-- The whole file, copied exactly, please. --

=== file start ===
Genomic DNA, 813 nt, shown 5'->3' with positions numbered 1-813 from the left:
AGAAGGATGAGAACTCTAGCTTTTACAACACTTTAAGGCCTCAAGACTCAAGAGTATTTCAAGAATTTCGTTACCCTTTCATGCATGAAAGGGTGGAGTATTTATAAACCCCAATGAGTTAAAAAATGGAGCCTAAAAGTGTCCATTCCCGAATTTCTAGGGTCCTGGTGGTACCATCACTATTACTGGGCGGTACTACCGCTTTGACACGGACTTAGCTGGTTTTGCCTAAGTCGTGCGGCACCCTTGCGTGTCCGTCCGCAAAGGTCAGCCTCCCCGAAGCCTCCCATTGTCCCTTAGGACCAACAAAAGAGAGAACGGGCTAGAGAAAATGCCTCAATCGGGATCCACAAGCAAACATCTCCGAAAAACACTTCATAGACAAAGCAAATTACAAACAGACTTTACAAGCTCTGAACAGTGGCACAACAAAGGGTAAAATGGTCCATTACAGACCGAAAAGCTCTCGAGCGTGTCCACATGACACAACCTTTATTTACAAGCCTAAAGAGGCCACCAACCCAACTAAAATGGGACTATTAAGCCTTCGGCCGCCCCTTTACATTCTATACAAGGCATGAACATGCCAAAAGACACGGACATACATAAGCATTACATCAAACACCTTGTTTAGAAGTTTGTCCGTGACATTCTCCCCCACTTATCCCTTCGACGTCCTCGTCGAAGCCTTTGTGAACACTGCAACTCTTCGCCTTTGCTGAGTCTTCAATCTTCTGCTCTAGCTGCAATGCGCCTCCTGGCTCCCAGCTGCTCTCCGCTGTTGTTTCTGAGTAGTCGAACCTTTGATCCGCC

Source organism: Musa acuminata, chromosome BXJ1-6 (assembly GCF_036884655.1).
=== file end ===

Genomic DNA, 813 nt, shown 5'->3' with positions numbered 1-813 from the left:
AGAAGGATGAGAACTCTAGCTTTTACAACACTTTAAGGCCTCAAGACTCAAGAGTATTTCAAGAATTTCGTTACCCTTTCATGCATGAAAGGGTGGAGTATTTATAAACCCCAATGAGTTAAAAAATGGAGCCTAAAAGTGTCCATTCCCGAATTTCTAGGGTCCTGGTGGTACCATCACTATTACTGGGCGGTACTACCGCTTTGACACGGACTTAGCTGGTTTTGCCTAAGTCGTGCGGCACCCTTGCGTGTCCGTCCGCAAAGGTCAGCCTCCCCGAAGCCTCCCATTGTCCCTTAGGACCAACAAAAGAGAGAACGGGCTAGAGAAAATGCCTCAATCGGGATCCACAAGCAAACATCTCCGAAAAACACTTCATAGACAAAGCAAATTACAAACAGACTTTACAAGCTCTGAACAGTGGCACAACAAAGGGTAAAATGGTCCATTACAGACCGAAAAGCTCTCGAGCGTGTCCACATGACACAACCTTTATTTACAAGCCTAAAGAGGCCACCAACCCAACTAAAATGGGACTATTAAGCCTTCGGCCGCCCCTTTACATTCTATACAAGGCATGAACATGCCAAAAGACACGGACATACATAAGCATTACATCAAACACCTTGTTTAGAAGTTTGTCCGTGACATTCTCCCCCACTTATCCCTTCGACGTCCTCGTCGAAGCCTTTGTGAACACTGCAACTCTTCGCCTTTGCTGAGTCTTCAATCTTCTGCTCTAGCTGCAATGCGCCTCCTGGCTCCCAGCTGCTCTCCGCTGTTGTTTCTGAGTAGTCGAACCTTTGATCCGCC

Source organism: Musa acuminata, chromosome BXJ1-6 (assembly GCF_036884655.1).